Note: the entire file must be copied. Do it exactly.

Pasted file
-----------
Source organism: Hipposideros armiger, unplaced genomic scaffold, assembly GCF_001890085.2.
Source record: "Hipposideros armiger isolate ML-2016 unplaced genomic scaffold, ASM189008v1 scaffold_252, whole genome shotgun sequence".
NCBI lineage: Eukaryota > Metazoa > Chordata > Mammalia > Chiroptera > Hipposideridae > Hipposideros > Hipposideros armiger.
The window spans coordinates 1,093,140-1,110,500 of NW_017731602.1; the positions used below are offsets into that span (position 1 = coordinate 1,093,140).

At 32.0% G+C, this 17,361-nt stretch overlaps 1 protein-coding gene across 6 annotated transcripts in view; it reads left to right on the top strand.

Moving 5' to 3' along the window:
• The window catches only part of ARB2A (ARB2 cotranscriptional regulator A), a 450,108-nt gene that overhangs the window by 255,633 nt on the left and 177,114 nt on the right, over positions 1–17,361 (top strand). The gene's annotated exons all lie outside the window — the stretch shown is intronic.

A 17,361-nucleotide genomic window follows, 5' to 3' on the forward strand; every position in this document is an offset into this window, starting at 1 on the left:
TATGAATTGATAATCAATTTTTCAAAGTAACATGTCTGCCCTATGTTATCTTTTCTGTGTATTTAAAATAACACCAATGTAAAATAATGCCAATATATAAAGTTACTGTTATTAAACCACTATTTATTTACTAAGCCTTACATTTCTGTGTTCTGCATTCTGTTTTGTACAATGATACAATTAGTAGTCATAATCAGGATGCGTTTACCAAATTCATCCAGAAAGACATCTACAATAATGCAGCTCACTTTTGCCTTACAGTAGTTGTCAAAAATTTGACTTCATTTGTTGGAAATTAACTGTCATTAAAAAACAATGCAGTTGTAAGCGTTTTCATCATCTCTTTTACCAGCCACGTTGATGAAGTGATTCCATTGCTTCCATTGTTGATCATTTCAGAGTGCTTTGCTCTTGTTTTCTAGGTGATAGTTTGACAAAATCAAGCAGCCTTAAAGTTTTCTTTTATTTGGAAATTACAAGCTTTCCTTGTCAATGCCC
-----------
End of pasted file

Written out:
Source organism: Hipposideros armiger, unplaced genomic scaffold, assembly GCF_001890085.2.
Source record: "Hipposideros armiger isolate ML-2016 unplaced genomic scaffold, ASM189008v1 scaffold_252, whole genome shotgun sequence".
NCBI lineage: Eukaryota > Metazoa > Chordata > Mammalia > Chiroptera > Hipposideridae > Hipposideros > Hipposideros armiger.
The window spans coordinates 1,093,140-1,110,500 of NW_017731602.1; the positions used below are offsets into that span (position 1 = coordinate 1,093,140).

At 32.0% G+C, this 17,361-nt stretch overlaps 1 protein-coding gene across 6 annotated transcripts in view; it reads left to right on the top strand.

Moving 5' to 3' along the window:
• The window catches only part of ARB2A (ARB2 cotranscriptional regulator A), a 450,108-nt gene that overhangs the window by 255,633 nt on the left and 177,114 nt on the right, over positions 1–17,361 (top strand). The gene's annotated exons all lie outside the window — the stretch shown is intronic.

A 17,361-nucleotide genomic window follows, 5' to 3' on the forward strand; every position in this document is an offset into this window, starting at 1 on the left:
TATGAATTGATAATCAATTTTTCAAAGTAACATGTCTGCCCTATGTTATCTTTTCTGTGTATTTAAAATAACACCAATGTAAAATAATGCCAATATATAAAGTTACTGTTATTAAACCACTATTTATTTACTAAGCCTTACATTTCTGTGTTCTGCATTCTGTTTTGTACAATGATACAATTAGTAGTCATAATCAGGATGCGTTTACCAAATTCATCCAGAAAGACATCTACAATAATGCAGCTCACTTTTGCCTTACAGTAGTTGTCAAAAATTTGACTTCATTTGTTGGAAATTAACTGTCATTAAAAAACAATGCAGTTGTAAGCGTTTTCATCATCTCTTTTACCAGCCACGTTGATGAAGTGATTCCATTGCTTCCATTGTTGATCATTTCAGAGTGCTTTGCTCTTGTTTTCTAGGTGATAGTTTGACAAAATCAAGCAGCCTTAAAGTTTTCTTTTATTTGGAAATTACAAGCTTTCCTTGTCAATGCCC